Devon Williams - Gilding the Lily

by David Bruggink Rating:8.5 Release Date:2014-06-03

He may be from Los Angeles, but Devon Williams' third album, Gilding the Lily, transports you to a decidedly British setting. It's a time when, alongside those leaning towards gothic melodrama and sociopolitical grievance, some bands were writing music which seemed sensitive and unabashedly romantic. Exuberant songs like The Lotus Eaters' '

' conjured a world of pure, blissful emotions enraptured by nature, and it surely didn't hurt that they were incredibly catchy at the same time.

Williams takes some cues from the big names of the era, and though one can occasionally hear echoes of New Order and The Chameleons in the more energetic rhythms and electric guitar-lines on Gilding the Lily, he seems equally influenced by bands like Felt, Care, and the Field Mice, who were often comfortable focusing on their own emotional vulnerability. This pairing works quite well throughout the album, making its songs feel simultaneously intimate and epic, like the album's cover.

Williams has a tendency to begin a song softly before letting it grow into something powerful. On highlight 'Games', a delicate acoustic guitar pattern gives way to full-on strumming as the song transitions to a moving and memorable chorus. With an added female vocal harmony, 'Deep in the Back of My Mind' could be a lost Prefab Sprout single circa Steve McQueen, while the second half of the driving title track deftly builds to a refrain you wish would go on for 10 minutes more.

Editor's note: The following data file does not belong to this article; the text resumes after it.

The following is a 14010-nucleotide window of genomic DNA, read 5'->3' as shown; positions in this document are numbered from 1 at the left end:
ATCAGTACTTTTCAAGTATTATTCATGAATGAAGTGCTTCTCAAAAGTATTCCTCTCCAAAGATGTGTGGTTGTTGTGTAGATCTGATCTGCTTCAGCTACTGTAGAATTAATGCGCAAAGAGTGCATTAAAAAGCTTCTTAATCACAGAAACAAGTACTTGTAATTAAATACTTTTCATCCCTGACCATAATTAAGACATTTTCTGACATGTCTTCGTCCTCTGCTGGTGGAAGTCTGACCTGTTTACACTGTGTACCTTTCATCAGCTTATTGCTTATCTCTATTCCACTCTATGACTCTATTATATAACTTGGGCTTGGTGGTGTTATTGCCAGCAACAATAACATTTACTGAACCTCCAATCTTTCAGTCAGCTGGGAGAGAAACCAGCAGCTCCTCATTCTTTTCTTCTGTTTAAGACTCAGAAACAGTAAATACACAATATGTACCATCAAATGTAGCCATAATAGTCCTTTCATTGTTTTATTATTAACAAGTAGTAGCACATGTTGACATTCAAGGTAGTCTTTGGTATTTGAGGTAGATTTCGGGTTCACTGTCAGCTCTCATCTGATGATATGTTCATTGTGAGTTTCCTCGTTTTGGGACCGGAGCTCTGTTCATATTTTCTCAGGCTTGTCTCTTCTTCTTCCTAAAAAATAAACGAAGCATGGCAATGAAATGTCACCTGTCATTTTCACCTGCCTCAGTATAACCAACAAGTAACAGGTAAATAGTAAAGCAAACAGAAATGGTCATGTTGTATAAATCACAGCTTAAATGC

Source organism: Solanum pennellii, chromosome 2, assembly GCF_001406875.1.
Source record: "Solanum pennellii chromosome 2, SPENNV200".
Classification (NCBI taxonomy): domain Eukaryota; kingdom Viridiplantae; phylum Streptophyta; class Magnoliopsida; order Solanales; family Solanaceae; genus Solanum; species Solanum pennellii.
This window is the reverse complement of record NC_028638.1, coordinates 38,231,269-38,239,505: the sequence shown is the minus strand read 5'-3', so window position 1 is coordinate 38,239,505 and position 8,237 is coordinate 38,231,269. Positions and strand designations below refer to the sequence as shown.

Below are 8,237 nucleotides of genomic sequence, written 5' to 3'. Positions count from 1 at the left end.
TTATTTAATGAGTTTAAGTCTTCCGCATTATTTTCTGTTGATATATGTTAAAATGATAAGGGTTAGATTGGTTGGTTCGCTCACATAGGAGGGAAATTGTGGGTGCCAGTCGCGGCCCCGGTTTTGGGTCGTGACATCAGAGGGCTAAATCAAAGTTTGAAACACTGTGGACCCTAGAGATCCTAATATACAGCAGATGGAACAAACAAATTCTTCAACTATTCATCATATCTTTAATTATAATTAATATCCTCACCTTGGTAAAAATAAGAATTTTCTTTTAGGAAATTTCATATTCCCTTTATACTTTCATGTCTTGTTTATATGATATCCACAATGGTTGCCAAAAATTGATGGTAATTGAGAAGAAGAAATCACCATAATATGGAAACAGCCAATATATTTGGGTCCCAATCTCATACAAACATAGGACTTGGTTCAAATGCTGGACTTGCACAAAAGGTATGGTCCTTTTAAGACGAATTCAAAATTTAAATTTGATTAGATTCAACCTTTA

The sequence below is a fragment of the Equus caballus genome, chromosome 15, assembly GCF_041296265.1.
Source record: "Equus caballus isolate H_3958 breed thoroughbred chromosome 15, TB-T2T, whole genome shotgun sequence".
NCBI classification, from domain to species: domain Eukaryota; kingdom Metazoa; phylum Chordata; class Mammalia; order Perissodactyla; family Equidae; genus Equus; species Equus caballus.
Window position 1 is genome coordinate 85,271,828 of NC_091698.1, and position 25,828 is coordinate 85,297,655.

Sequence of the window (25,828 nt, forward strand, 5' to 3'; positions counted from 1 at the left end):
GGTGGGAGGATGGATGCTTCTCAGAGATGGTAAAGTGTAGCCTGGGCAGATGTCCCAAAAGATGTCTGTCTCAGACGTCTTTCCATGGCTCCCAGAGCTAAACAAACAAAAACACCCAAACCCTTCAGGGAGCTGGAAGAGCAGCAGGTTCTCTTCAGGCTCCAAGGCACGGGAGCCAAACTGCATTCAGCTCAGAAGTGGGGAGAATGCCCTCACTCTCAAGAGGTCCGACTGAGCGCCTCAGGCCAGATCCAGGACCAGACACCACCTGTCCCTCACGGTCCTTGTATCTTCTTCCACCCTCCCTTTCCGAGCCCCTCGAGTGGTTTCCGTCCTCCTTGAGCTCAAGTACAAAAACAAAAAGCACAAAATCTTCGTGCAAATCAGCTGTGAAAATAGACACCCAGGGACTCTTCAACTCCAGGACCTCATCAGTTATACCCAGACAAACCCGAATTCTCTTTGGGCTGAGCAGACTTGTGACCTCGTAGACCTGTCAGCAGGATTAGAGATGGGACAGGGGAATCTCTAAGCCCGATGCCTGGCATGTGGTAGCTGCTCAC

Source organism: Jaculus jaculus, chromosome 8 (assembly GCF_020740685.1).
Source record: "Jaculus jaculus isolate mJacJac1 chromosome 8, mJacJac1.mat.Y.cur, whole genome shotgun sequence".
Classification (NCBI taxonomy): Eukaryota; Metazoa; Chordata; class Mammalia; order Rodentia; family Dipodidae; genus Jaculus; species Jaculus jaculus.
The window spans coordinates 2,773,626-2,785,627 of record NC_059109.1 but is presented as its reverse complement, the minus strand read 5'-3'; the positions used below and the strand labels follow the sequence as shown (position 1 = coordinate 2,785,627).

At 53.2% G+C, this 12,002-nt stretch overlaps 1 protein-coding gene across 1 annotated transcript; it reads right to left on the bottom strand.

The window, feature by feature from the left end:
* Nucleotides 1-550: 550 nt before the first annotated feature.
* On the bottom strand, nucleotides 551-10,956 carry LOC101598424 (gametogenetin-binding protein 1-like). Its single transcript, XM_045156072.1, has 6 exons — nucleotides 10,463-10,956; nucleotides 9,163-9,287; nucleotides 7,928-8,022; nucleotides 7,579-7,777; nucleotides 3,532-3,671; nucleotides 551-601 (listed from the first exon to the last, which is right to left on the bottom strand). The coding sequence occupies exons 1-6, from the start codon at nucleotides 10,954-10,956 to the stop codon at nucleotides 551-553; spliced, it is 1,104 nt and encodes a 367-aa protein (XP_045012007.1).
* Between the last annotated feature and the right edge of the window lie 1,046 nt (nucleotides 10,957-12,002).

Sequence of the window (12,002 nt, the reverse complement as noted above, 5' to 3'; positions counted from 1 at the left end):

You'd be tempted to describe some of the tracks on Gilding the Lily as missteps without listening past their one minute marks, as songs like 'Around in a Maze' and 'All I Have to Do' come off more like standard Britpop than post-punk or dreampop, creating what seems to be an uncomfortable amount of stylistic variety on the album. But these lushly-produced songs manage to be so enjoyable that it's difficult to fault them just for being different.

His music may not have the wide-eyed purity of Sarah Records in its prime, but Devon Williams succeeds in bringing the listener back to the same epic landscapes - emotional as well as geographic - they were trying to take us to in the first place.

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